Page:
The Whitsun holiday, now a distant memory, has traditionally become a time for forgoing any family fun and day trips – and instead ploughing through the reports, getting them out of the way before returning for the final half term.
And what a way to spend a half term! Trying to find the right words to explain that Caleb has been a damned nuisance all year, and that his parents haven’t helped matters; looking for 30 different ways to say nothing at all about design & technology, because we can’t remember the last time we did any; desperately trying to find enough things to say about that child whose name it took you until November to recall – it’s a minefield.
And to what end? I find myself wondering how much of it ever gets read and how much is actually useful. For everything seems to have conspired over the past 30 years to add more and more to the report-writing workload, while providing less and less useful information to parents.
My own middle school report from the last of those pre-national curriculum days contains just over 150 words in total. And it probably says as much as any modern-day tome: my language use was good, handwriting was not, good grasp of maths and behaves in the classroom. What more does a parent want to know?
A school report has turned from the pleasant brevity of a greetings card to the cringeworthy waffle that forms those awful round-robin letters at Christmas. It’s a fairly small step from “Robert has studied the Vikings this year and is able to describe some key events of the period” to “Robert has joined the local crafting guild this year and is now the treasurer – we’re so proud!”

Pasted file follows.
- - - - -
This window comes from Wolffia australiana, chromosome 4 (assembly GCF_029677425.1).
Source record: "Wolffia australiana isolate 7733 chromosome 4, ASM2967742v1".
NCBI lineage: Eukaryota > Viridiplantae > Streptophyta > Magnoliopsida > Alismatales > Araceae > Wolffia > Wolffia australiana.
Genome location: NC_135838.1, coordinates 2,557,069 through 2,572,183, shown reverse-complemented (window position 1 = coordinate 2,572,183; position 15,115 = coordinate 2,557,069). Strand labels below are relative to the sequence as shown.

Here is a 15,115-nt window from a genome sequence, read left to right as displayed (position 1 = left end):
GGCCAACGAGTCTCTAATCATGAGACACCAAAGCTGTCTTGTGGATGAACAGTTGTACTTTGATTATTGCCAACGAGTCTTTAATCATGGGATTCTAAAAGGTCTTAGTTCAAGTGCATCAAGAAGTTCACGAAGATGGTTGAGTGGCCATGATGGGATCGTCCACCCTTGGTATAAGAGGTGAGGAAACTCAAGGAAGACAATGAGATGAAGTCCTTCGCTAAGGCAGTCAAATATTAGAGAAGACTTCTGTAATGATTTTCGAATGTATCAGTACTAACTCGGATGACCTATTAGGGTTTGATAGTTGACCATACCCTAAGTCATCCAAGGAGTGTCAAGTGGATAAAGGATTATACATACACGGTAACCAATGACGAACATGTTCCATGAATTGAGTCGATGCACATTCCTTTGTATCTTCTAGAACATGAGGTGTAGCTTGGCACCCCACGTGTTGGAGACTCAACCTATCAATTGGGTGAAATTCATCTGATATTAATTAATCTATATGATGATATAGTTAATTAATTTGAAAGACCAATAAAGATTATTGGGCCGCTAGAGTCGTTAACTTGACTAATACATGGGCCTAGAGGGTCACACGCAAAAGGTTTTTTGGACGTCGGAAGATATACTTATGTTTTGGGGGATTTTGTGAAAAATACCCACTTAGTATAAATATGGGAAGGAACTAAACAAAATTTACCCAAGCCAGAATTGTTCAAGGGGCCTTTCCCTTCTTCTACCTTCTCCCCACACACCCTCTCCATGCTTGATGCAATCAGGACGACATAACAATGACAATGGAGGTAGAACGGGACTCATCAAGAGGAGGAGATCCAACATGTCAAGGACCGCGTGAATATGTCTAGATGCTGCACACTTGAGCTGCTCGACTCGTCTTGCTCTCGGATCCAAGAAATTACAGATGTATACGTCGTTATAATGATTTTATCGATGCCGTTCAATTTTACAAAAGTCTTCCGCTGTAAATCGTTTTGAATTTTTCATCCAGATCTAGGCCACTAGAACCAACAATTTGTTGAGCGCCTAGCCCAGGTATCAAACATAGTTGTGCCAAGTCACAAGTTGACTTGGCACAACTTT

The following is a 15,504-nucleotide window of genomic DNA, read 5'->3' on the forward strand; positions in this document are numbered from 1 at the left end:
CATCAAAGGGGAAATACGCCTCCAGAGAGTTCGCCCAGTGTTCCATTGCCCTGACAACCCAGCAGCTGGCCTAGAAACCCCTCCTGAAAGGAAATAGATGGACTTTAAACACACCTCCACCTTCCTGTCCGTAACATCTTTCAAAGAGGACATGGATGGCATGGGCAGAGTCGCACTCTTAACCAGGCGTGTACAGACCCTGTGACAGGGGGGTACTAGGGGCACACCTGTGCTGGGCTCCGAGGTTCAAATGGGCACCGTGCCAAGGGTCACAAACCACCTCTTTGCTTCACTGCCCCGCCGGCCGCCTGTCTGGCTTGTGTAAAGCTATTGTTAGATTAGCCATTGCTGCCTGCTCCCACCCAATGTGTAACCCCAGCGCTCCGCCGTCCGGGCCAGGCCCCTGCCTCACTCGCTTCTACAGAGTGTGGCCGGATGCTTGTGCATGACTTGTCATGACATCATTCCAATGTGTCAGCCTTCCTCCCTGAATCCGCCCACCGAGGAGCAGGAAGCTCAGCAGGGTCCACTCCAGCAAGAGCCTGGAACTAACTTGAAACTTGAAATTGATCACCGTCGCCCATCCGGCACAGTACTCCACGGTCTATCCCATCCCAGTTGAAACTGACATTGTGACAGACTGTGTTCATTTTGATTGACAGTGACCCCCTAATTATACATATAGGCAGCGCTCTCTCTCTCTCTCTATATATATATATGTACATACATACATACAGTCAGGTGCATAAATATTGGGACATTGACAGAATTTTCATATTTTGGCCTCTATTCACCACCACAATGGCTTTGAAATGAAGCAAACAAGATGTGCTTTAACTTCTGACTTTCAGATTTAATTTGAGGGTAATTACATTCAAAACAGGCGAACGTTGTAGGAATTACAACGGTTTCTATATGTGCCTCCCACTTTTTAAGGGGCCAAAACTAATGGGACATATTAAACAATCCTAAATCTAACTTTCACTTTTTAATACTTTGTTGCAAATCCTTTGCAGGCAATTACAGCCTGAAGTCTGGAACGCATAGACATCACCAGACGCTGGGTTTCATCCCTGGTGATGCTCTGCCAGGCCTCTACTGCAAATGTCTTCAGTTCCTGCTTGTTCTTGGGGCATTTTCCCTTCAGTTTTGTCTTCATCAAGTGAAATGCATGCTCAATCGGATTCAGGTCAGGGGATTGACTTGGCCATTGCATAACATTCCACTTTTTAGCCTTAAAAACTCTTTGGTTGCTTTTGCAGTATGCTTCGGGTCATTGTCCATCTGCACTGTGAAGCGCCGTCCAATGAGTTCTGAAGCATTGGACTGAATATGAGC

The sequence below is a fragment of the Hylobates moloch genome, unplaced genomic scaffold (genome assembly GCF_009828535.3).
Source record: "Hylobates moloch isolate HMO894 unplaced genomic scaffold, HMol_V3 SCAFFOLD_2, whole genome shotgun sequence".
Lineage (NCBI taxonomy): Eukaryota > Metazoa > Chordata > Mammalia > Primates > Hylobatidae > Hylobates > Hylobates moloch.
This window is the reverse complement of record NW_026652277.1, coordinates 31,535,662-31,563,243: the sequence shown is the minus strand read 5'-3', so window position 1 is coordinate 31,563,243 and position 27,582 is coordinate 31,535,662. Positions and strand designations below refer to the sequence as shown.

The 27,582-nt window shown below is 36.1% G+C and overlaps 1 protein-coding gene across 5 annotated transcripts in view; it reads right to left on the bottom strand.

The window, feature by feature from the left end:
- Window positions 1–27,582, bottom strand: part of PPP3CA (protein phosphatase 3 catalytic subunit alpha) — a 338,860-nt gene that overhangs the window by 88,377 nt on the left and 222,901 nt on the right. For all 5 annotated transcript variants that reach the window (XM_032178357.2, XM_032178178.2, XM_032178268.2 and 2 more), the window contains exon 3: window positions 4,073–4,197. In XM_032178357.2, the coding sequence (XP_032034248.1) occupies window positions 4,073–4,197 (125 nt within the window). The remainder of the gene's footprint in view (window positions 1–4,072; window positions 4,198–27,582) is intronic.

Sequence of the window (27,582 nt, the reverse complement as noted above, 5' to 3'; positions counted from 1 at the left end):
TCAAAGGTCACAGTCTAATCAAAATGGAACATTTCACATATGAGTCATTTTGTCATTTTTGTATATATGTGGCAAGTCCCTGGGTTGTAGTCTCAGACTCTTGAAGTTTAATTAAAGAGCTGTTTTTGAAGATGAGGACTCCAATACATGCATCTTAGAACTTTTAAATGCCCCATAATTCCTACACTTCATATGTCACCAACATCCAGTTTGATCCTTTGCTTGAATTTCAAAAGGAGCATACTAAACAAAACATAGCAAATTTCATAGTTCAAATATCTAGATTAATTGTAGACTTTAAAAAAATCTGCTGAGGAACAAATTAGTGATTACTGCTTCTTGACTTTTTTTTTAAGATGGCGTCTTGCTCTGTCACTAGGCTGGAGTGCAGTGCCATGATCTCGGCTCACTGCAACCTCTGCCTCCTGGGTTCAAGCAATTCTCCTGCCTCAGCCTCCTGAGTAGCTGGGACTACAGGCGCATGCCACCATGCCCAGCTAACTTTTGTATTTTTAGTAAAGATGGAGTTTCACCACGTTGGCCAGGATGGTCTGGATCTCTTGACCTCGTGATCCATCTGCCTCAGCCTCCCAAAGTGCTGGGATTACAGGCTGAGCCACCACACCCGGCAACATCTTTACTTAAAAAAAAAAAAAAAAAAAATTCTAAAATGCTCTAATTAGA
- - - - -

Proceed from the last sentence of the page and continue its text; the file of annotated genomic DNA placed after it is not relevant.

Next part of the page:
Perhaps the arrival of the word processor has led us down this verbose path? Perhaps it’s the rise of the senior leader who dictates the format of reports, without actually having to write them? Maybe it’s just the relative ease of photocopying these days? But certainly, it seems that we’d do well to look again at the purpose of what we write.
Parents must know much of this stuff already. Do we really think we’re telling parents something new when we point out that their child is an avid reader, or doesn’t always complete their homework? Is it particularly worth noting for posterity that Annaliese improvises with confidence during music lessons?
Ask any parent what they want to know about their child’s progress in a year, and it’s very unlikely to look anything like the lengthy reports we produce each year.
If the 1,000-word missives were to go, would anyone miss them?
Michael Tidd is deputy headteacher at Edgewood Primary School in Nottinghamshire